The Field-Force Pump Co.
Focusing On The Leader Engine Line, 1909-1939
Field Force Pump Co., ESTABLISHED 1882 - INCORPORATED 1901. Elmira.N.Y.
RD#2, Box 134, Genesee, Pennsylvania 16923
Back in March of 1989, I wrote a letter to this magazine in
which I described the governor system of Leader engines. As a
result of my endeavor to find out more about this company and its
activities, I received many replies to my letter. Several fellows
sent priceless catalogs, others sent some very nice pictures and
whatever information they had. All in all, I would like to thank
everyone who responded to my letter.
Whenever anyone sets out to do an historical research project,
many hours are spent mulling over documents, old newspapers,
original catalogs and what-have-you. In this writing, I will
attempt to relay what I have learned about the Field-Force Pump
Company and the gas engines they built.
I am a collector of locally built 'tired iron' and the
Leader, being built 60 miles form my residence, was a target
When time permits, I work on the info received to try and piece
together the complete history of this company. It is a very
complicated task to undertake, and will probably take several years
to complete. This article deals mainly with the Leader gasoline
engines, and I hope someone benefits from my efforts. Any person
who has info on Field-Force Pump Company is invited to share it
with me, as every little bit helps. Needed in particular are the
original production records, drawings, price sheets, dealer items,
etc. Collectors are also urged to send the serial numbers and a
description of their engines and other Field built equipment. These
will be recorded and hopefully published at a later date, as a
registry of sorts. And now, on with the story of the Field Force
Field-Force Pump Company moved to Elmira, New York following a
fire in its Lockport, New York factory. With roots going back to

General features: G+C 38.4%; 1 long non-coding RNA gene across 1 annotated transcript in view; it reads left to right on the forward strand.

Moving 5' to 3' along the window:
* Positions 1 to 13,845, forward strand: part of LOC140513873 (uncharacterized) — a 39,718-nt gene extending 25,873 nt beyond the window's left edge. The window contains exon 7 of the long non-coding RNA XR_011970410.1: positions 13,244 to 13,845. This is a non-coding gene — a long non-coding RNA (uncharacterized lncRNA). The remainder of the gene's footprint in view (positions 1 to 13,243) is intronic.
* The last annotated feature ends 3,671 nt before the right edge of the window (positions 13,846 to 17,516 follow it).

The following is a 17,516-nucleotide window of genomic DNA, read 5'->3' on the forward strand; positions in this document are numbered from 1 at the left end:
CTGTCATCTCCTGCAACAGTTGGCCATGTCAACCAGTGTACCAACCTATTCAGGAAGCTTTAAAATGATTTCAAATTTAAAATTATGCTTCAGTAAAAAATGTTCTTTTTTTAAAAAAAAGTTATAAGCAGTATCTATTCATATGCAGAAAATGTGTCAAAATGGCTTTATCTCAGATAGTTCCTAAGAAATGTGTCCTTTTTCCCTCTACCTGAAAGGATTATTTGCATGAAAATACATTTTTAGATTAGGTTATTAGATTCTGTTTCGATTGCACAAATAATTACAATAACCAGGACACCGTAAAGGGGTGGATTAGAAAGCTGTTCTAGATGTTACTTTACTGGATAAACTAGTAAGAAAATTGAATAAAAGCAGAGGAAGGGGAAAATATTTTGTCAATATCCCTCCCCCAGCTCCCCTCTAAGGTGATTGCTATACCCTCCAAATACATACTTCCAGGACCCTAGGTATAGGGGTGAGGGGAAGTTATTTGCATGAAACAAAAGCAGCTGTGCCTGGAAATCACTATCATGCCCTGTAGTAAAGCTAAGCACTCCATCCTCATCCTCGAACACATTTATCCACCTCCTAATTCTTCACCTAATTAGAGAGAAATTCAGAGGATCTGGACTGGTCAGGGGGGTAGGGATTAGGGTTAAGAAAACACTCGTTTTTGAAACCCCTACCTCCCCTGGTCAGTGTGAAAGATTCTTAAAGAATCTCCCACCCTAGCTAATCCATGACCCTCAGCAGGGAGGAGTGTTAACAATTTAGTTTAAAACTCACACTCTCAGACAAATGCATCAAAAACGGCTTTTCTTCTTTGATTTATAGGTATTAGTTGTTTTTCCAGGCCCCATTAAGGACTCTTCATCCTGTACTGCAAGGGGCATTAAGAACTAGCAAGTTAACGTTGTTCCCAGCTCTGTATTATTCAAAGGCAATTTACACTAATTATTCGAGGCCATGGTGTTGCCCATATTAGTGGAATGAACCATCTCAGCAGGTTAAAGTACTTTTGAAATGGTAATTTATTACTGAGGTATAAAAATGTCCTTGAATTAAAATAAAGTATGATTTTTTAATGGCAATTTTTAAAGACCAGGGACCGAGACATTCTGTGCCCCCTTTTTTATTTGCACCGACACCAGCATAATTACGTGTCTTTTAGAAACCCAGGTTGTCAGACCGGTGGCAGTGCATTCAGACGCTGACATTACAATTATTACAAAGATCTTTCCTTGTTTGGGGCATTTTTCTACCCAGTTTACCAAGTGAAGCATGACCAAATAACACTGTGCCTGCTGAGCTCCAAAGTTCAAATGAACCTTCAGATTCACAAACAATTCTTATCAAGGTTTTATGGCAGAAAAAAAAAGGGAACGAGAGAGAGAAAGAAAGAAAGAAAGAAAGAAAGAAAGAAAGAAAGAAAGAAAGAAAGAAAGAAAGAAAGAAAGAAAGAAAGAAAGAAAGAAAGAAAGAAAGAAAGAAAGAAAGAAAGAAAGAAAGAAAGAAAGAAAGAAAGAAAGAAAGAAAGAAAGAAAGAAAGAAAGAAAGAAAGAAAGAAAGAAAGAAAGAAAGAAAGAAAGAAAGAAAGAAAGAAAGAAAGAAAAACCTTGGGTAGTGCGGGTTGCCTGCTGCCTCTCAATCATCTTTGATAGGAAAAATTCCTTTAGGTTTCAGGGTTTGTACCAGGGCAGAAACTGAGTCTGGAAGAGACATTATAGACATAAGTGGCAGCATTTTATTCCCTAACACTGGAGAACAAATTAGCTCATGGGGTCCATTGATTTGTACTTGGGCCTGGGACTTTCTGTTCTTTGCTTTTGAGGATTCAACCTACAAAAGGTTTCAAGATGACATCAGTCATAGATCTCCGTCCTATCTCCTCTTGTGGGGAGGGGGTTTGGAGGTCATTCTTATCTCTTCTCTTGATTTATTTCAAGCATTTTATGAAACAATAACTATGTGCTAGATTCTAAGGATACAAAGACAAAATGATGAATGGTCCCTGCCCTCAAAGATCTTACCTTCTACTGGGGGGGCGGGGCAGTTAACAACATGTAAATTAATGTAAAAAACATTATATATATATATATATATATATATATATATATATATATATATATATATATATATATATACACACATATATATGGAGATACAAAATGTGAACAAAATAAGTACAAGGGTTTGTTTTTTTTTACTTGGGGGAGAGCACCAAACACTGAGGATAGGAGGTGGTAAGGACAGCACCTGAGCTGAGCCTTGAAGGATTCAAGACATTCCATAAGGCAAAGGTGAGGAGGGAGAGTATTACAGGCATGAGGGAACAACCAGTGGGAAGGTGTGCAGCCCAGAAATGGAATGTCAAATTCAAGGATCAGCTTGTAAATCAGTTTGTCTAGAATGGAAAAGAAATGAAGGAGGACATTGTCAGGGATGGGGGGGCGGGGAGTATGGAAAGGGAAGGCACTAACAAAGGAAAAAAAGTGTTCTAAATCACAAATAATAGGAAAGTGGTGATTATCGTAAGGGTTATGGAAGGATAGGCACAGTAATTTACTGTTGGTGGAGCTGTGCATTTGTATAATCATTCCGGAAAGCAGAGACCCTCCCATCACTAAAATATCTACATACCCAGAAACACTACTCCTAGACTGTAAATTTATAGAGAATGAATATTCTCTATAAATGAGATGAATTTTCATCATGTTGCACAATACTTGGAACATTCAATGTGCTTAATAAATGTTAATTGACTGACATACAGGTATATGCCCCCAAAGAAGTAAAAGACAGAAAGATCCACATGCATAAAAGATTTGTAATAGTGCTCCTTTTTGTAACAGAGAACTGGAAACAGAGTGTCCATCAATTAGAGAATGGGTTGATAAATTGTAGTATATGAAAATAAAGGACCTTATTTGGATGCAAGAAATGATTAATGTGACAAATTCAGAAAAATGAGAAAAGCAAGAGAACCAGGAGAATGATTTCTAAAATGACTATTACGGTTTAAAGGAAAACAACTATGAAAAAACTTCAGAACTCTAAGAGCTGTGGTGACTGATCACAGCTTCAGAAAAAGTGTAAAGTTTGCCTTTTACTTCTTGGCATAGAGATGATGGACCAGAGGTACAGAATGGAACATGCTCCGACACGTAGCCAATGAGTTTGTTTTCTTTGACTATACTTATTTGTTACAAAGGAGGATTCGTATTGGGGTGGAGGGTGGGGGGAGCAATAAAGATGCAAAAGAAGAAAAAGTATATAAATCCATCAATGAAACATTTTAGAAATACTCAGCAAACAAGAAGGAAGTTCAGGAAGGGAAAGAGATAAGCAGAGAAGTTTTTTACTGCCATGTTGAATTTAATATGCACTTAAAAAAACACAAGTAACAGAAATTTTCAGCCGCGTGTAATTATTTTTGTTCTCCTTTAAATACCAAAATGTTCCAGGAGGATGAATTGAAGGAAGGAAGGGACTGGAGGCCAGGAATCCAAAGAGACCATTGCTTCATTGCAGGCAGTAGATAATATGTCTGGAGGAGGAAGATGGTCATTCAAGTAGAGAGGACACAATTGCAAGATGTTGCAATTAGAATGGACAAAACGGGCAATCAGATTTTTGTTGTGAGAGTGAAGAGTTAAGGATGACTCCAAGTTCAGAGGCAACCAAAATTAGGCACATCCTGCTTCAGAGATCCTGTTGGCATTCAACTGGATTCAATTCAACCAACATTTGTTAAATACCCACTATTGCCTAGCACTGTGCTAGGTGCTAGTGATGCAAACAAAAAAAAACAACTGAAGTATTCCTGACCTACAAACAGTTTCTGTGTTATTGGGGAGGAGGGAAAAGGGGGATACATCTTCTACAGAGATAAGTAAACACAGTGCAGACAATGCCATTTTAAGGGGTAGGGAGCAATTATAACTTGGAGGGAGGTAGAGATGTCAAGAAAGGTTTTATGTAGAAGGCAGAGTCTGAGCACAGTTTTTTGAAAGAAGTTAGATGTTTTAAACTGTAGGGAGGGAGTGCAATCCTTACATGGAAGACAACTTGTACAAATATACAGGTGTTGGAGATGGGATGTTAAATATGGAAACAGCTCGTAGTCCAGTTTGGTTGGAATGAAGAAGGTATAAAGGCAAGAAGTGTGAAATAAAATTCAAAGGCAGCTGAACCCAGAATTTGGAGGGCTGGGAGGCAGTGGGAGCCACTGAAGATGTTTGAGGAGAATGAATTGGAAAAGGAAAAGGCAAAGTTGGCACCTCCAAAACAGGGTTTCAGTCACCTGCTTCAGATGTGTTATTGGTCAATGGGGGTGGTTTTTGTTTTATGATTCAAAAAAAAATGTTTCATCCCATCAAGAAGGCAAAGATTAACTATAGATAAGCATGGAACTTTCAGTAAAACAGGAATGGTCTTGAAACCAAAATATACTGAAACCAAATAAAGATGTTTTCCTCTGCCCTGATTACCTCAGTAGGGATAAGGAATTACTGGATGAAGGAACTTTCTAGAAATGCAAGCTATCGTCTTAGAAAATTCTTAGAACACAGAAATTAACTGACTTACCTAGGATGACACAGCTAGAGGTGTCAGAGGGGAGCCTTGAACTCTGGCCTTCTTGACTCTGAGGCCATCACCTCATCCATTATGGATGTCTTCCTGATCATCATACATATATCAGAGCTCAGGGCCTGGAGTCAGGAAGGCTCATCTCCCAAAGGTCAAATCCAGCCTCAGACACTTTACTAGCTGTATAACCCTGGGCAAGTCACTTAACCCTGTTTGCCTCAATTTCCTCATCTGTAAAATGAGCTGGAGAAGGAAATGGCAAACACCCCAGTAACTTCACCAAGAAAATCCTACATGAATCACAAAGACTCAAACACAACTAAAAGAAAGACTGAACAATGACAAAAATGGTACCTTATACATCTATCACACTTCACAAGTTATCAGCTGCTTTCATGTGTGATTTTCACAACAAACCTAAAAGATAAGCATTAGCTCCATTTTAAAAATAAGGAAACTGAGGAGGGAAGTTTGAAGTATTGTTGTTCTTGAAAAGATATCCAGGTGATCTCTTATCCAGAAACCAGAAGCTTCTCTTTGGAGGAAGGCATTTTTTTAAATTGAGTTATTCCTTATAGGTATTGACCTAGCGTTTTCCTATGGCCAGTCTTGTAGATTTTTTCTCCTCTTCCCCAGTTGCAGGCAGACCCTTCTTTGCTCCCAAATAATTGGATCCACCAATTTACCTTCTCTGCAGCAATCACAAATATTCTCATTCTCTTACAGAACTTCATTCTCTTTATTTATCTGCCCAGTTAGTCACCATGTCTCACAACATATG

the early 1880's, Field was a maker of fine hand, portable,
horse-drawn spraying pumps and rigs. Existing literature states
emphatically that, 'we are manufacturers-NOT assemblers.'
Field Force spraying rigs were, at one time, famous the world over.
High quality was a hallmark of their construction, with cast iron
and brass used throughout. Tanks were made of stainless steel,
cypress, oak, pine, cherry and maple. Most of these spray rigs were
put to use in the orchards and crop bearing fields of America and
Canada. An early correspondence (4/29/12) indicates that the
president of the company was a man named Harrison S. Chapman; Vice
President a man named Lewis T. Barnes; and Secretary a woman named
Laura C. Gilbert. This document also states, 'Established
1882-Incorporated 1901.' Most sources indicate a buyout in
1939, with a change in name and abandonment of the Elmira, New York
facilities. Field held many patents on their products, most of
which were on pumps. In 1909, this company jumped into the gasoline
engine business with a solid, well-built design. It was called the
'Leader.' A horizontal 4 cycle, it was built in two sizes,
the 2 HP No. 2, and the 3 1/2 HP No. 3. Both were identical except
for physical size.
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